The rule Travelers advocates is also dangerous because it adds a heaping measure of uncertainty where certainty is essential. Insurance companies, like other commercial actors, need predictability; they write their contracts in precise language for that reason, and they calculate their premiums accordingly. When insurance contracts no longer mean what they say, it becomes exceedingly difficult to calculate risks. Insurance companies can predict with a fair degree of accuracy the risks involved when a car "may only be used or operated by an Authorized Driver." What are they to make of "it is foreseeable and inevitable that rental vehicles ... will be operated in violation of a restrictive lease agreement"? Just how many other risks will some court find foreseeable and inevitable? Increasing uncertainty through judicial meddling raises insurers' costs of doing business; inevitably, those costs are passed on to customers.
But perhaps the greatest danger in the facile reasoning of cases like Allstate and Financial Indemnity is its limitless scope. Breach of contract is always an option for a party to a commercial agreement, provided it is willing to bear the consequences. As a matter of experience, breach is a relatively common occurrence in the marketplace: Apartment dwellers occasionally move out before their lease expires; debtors often are unwilling or unable to repay as provided in the loan agreement; employers and employees sometimes terminate their relationships prematurely; buyers and sellers of real estate now and then refuse to go through with the deal. It is therefore "foreseeable and inevitable," to quote Allstate, that a significant portion of all contracts will be violated. Applying the rationale of Allstate and Financial Indemnity, one would have to conclude that virtually all commercial agreements are unenforceable because the contracting parties will be deemed to have consented to every "foreseeable and inevitable" breach.
This is total nonsense, of course; no court would take the reasoning of these cases to its logical conclusion. Yet there is nothing in principle that distinguishes Allstate and Financial Indemnity from the examples we have given; it all turns on the gut feeling of the judge who happens to be applying the law. Cases like Allstate and Financial Indemnity are particularly pernicious, therefore, because they give courts a roving commission to nullify or rewrite contract terms they don't like, and to do so without bothering to rely on established principles of contract law. We are convinced that the Supreme Court of Hawaii would summarily reject a rule of law that gives courts such broad and undefined powers to rewrite agreements between parties who have dealt with each other freely and at arms length.5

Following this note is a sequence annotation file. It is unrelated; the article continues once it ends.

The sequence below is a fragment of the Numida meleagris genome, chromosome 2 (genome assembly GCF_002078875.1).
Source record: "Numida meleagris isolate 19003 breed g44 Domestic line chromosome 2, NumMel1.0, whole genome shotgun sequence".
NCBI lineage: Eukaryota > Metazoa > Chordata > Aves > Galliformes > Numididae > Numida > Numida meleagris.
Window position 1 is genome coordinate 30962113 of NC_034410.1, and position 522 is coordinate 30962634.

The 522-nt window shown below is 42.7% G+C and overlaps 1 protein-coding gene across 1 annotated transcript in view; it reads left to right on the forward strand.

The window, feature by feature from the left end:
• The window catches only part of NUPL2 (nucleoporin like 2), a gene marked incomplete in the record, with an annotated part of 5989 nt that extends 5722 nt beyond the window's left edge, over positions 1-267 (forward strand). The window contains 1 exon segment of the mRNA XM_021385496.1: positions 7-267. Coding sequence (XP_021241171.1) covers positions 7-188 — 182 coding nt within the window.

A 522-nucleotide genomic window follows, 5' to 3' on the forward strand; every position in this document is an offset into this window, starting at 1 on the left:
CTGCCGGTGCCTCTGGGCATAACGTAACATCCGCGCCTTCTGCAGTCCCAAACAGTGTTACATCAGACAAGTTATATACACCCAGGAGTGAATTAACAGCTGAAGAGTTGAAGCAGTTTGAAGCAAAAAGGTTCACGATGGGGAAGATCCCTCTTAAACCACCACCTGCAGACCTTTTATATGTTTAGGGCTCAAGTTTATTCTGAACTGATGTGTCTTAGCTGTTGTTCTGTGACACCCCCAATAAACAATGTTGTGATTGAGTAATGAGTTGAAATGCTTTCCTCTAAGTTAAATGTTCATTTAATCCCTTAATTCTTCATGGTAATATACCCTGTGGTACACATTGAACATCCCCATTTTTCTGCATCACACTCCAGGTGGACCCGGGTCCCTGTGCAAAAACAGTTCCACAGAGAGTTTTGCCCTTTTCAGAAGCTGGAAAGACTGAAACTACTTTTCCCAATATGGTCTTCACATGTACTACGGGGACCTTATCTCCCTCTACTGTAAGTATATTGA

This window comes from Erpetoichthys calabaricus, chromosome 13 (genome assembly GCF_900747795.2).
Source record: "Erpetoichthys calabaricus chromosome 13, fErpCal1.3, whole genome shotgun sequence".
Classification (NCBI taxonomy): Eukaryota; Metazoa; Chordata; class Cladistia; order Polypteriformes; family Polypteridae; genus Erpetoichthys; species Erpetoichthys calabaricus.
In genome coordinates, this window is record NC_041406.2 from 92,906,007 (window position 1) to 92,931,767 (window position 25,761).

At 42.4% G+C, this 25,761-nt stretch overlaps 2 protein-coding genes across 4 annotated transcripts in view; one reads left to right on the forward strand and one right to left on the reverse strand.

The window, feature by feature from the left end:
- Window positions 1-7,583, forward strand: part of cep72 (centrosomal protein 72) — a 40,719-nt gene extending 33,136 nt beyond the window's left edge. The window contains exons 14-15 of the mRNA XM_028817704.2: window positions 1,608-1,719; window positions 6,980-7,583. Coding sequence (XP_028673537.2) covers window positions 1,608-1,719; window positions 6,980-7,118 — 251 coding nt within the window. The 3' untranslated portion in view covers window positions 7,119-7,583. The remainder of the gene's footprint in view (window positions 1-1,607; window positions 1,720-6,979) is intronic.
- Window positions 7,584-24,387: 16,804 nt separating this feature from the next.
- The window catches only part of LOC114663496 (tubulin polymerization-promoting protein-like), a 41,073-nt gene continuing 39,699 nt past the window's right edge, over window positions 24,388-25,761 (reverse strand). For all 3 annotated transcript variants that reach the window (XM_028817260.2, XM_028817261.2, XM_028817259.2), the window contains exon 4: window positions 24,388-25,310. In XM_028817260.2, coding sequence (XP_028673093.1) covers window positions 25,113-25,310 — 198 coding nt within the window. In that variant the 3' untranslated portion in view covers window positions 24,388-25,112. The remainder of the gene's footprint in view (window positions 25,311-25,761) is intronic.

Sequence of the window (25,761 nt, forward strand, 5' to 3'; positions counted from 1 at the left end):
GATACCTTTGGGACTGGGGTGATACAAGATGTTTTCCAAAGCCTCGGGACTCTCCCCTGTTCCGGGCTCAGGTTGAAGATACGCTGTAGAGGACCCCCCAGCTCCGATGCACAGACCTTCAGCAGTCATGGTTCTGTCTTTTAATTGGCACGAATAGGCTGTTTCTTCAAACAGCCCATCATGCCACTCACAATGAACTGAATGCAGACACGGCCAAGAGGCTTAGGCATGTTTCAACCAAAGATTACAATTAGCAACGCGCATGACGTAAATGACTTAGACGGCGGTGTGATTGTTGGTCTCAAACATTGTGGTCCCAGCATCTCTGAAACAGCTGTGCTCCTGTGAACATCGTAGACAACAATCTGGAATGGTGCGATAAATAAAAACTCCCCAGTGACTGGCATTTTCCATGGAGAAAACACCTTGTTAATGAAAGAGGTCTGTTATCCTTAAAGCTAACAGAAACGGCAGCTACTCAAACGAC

Travelers argues that the Hawaii legislature has created an exception to ordinary contract principles, applicable to this case. At least, the company says, we should interpret Hawaii Revised Statutes Sec. 287-25 as having done so. That statute reads in relevant part:
An owner's policy of liability insurance:
. . . . .
(2) Shall insure the person named therein and any other person, as insured, using any such motor vehicle ... with the express or implied permission of the named insured....
As the parties agree, in this case Budget is both the owner of the rental car and the named insured. Therefore, section 287-25 mandates coverage for the accident at Mama's only if Brent Jones had Budget 's express or implied permission to drive the car. By the terms of the Budget-Mellon agreement, Jones did not have express permission to use the car; indeed, he was expressly forbidden from using it. Jones could not have had implied permission either; in ordinary English, as we understand it, one who is expressly forbidden from doing something cannot at the same time have implied permission to do that thing.